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The day book. (Chicago, Ill.) 1911-1917, March 21, 1912, Image 3

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Persistent link: http://chroniclingamerica.loc.gov/lccn/sn83045487/1912-03-21/ed-1/seq-3/

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Cleveland, O., Marph 21. At
the nodn adjburnnient of tele
conference between-the coal min
ers and operators, in the. Bitimiih
ous fields of Ohio, Pennsylvania',
Indiana and'Illinois there Was'no
prospect of,an agreement being
reached. l ' " 'xi '
The two factions are split wide
apart in acontroversy'over a
wage increase. The ",J operators
are demanding a ten cent-a tdn
decrease in' the .present .scale,
while the miners are holding out
for a " corresponding -increase 'on
a run-of-the-mine basis! "Wifh
this 20 cent difference 'an amic
able adjustment seems hopeless.
Leaders on both sides have tak
en a decided stand, and emphat
ically declare they will not re
cede from their 'respective posi
tions. As a consequence, a nation
wide strike, in bituminous arid an
thracite fields)' appears inevita
ble. In the soft icoal district it is
thought that the suspension of
work April 1 will be of short du
ration, pending arbitration of the
Big business is bound to take
a hand in the settlement of the
-difficulty. If a general strjke is
called a coal famine, will-result,
arid industries-Avill be paralyzed.
The moneyed interests are ex
pected tb stand behind the opera
tors, though theyxmay ordenthat
certain concessions be granted"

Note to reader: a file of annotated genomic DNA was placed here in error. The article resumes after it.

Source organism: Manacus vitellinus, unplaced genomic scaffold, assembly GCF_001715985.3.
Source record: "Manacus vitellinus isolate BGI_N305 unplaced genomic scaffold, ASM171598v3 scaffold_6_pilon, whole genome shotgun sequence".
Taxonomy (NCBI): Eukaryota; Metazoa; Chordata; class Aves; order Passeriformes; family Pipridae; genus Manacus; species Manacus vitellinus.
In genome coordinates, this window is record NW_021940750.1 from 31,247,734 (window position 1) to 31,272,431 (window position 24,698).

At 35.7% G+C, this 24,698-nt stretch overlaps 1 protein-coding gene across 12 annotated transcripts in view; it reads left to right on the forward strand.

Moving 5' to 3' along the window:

the miners to avoid a walkout.'
Washington,, March; -21. Se-
retary of Comm.erceland. La,bor
Nagel called;at the White House
to talkover "the coal strike situa
tion, with thiejiijesfdent. It was
sjiid that 'the president has de
cided not to enter into the'matter.
ik any capacity at present, and
that the announced. visit of John
Mitchell to the WhiteHouse will
bepos'tJQne,d! j,
'' ' PbOR SANDY! ,
"' ' ! ( "
4.The youngScotchman ,-, never
liked' his ,inother-ih-law and this
weighed heavily on the mind of
his wife, who was ill.-
Calling her husband to Kef
bedside, she said to him, "Sandy,
lad, I'm verra jll and I think I'm
gang to dee, and before I dee, I
wapt you o gie me a promise."
"I'll promise," said Sandy.
"What is it?"
"Weel, I ken that when I dee
I'll have a fine funeral, and I want
you to-rjide up in front in a car
riage wi' my mither."
"Weel," sadly responded San
dy, "I've gied ye my word, and
it's nae me that's gang back on
that, but I'll tell ye one thing,
ye've spoilt the day for me."
Friend Was your play much
of a success?
Author Success! Why, the
women wept so much "that most
of them' went home with their
true 'complexions.
o o
Lock-step two-step is the lat
est dance. Maybe it 'isn't so bad
as it' sounds. '

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